Attic Assembly

Now that our Texas summer has arrived in full force, lets explore attic assemblies that best fit our climate.

Have you ever felt the blast of hot air when your HVAC kicks on?

If your HVAC equipment and air ducts are located in your attic space, which most homes in central Texas are, you need to understand how the extreme heat build-up in attics affects the performance of your home.

In a typical vented and traditionally insulated attic you can expect to see temperatures 30-40 degrees hotter than the outside air temperature.  That’s like placing an oven directly over the space you plan to keep cool.  Having a traditionally insulated attic means the insulation is placed on the ceiling of the living space, leaving the attic space outside your insulated area.

This has a number of negative effects on the performance of your home.

  1. It increases the workload your HVAC equipment has to manage, driving up your monthly cooling cost and shortening the life span of your HVAC equipment.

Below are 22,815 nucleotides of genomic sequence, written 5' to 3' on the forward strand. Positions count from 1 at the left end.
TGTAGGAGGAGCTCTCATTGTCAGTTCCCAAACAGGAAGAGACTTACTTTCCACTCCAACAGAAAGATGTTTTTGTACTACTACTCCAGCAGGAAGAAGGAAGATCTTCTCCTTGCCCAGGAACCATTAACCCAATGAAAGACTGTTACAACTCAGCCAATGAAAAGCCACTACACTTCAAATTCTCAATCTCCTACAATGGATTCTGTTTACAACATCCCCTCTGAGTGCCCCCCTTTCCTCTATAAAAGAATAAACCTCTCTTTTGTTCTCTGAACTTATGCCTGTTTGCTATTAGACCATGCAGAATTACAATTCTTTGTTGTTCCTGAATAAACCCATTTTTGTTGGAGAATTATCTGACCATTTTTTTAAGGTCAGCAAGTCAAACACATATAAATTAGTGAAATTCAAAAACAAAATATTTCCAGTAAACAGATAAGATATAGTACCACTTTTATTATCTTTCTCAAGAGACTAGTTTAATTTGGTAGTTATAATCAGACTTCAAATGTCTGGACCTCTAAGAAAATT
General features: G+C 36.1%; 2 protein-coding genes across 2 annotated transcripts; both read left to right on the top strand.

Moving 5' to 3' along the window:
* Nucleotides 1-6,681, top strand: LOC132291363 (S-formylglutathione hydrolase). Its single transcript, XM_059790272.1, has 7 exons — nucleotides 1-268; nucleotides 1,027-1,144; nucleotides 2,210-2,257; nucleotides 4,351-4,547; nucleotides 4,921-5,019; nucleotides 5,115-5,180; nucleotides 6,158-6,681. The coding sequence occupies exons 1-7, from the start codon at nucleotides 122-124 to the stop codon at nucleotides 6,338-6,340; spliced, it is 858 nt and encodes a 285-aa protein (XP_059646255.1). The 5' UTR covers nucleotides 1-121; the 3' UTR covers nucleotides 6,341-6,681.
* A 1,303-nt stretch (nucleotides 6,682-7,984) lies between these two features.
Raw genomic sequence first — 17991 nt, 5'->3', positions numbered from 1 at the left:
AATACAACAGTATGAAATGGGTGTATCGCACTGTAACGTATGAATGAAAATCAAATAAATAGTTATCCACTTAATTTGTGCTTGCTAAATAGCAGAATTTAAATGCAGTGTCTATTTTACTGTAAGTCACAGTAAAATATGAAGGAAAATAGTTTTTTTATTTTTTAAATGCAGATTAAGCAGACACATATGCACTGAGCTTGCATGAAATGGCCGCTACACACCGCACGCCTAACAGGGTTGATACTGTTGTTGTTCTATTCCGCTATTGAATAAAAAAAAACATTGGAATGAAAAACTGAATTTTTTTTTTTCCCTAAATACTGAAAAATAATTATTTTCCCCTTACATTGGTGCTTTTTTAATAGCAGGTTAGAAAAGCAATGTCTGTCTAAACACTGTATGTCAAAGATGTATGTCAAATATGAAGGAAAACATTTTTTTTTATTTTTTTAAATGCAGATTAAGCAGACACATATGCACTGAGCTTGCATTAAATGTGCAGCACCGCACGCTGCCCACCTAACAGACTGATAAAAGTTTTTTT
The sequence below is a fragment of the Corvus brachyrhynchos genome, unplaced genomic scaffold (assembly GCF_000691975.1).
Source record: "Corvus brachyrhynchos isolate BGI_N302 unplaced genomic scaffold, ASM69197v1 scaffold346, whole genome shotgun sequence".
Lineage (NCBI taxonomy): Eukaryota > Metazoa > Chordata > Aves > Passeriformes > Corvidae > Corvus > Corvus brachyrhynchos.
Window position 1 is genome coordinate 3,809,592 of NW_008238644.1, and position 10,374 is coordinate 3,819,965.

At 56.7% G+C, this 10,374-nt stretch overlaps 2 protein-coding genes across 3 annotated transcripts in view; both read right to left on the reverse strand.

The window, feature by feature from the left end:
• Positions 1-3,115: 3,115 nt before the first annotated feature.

2. It creates an environment that will not be conducive for storing anything you don’t want to melt.
  3. If you have a composition shingle roof, it will also shorten the life span of your shingles.
  4. You will find it best to wake up in the middle of the night to change your media filters.

The concept of venting an attic in a hot humid climate is no longer the preferred method of construction for most builders.  We now prefer to create a tight sealed envelope to keep all hot, humid air infiltration to an absolute minimum.  Using spray foam insulation on the backside of your roof deck and in all exterior walls is the first step in achieving a tight envelope.  Spraying the roof bays and creating a tight sealed envelope will create useable attic space that will be dramatically cooler than the outside temperature.

Of course the decrease in attic temperature will vary depending on the quality of your insulation installation and the degree to which all air infiltration is sealed completely.

Adam Clark

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